Arsenite is an environmental toxicant that is associated with vascular disease; however, the underlying mechanism of its toxicity has yet to be elucidated. Vascular stability appears to be tightly regulated by several vasoactive proteins produced by two adjacent vascular cells, endothelial cells (EC) and pericytes. The disruption of vascular stability may be involved in arsenite toxicity. The roles of angipoietins (Ang) and vascular endothelial growth factor (VEGF) in this process have been evaluated, but these studies have mostly been limited to EC. In this study, we used human brain microvascular pericytes (HBMP) to evaluate the effects of arsenite on Ang-1 and VEGF regulation. Ang-2 was reported to be not detected in HBMP. Arsenite decreased Ang-1 secretion in a time and dose-dependent manner, while it increased VEGF secretion. Although arsenite did not alter Ang-1 mRNA expression, it increased intracellular Ang-1 protein levels in a dose-dependent manner, suggesting a role for arsenite in the intracellular trapping of Ang-1. Contrary to Ang-1, the expression of VEGF mRNA was dose-dependently up-regulated by arsenite. Treatment with N-actyl-l:-cysteine (NAC) alone decreased the release of Ang-1, but failed to attenuate the arsenite-induced decrease in Ang-1 secretion, while NAC completely blocked the arsenite-stimulated VEGF secretion. These results indicate that reactive oxygen species are involved in the regulation of VEGF, but not of Ang-1, secretion in response to arsenite treatment in pericytes. Furthermore, immunocytochemical analysis using confocal microscopy revealed a colocalization of Ang-1 with actin filaments that occurred independently of tubulin. In conclusion, arsenite decreases Ang-1 secretion and increases VEGF secretion, which may offer new insight into understanding the arsenite toxicity associated with vascular instability and subsequent development of vascular disease.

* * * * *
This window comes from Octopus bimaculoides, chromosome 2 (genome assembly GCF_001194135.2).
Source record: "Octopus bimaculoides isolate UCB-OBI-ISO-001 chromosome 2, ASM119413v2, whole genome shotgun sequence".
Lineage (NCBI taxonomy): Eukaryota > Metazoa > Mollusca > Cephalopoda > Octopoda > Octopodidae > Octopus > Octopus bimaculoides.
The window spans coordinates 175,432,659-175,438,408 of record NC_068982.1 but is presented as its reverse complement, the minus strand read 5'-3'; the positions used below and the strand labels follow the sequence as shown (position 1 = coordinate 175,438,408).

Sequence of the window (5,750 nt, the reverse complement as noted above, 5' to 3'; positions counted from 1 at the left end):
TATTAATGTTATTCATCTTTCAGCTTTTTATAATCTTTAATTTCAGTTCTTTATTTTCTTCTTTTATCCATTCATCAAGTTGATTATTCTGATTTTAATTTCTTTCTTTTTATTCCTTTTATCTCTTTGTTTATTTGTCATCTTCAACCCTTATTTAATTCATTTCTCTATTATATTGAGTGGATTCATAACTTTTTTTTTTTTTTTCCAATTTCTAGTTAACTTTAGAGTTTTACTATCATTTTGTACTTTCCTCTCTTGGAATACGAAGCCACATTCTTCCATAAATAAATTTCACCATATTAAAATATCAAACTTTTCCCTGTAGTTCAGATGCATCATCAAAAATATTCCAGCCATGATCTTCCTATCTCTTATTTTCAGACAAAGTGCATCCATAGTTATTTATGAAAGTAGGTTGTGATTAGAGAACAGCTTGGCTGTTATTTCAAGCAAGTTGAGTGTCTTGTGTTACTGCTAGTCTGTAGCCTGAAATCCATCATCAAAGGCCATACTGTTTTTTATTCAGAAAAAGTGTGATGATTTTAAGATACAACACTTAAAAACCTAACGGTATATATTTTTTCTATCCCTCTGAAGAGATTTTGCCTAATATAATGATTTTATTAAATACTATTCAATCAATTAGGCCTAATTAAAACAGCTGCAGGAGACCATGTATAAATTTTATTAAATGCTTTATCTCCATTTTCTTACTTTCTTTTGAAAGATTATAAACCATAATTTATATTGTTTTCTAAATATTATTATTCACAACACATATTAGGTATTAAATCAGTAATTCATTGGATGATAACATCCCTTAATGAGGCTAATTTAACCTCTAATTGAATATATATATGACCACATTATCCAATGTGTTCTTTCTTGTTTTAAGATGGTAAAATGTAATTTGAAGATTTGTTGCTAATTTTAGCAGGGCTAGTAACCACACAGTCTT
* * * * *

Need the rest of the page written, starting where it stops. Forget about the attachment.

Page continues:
- Vascular disease
- Vascular endothelial growth factor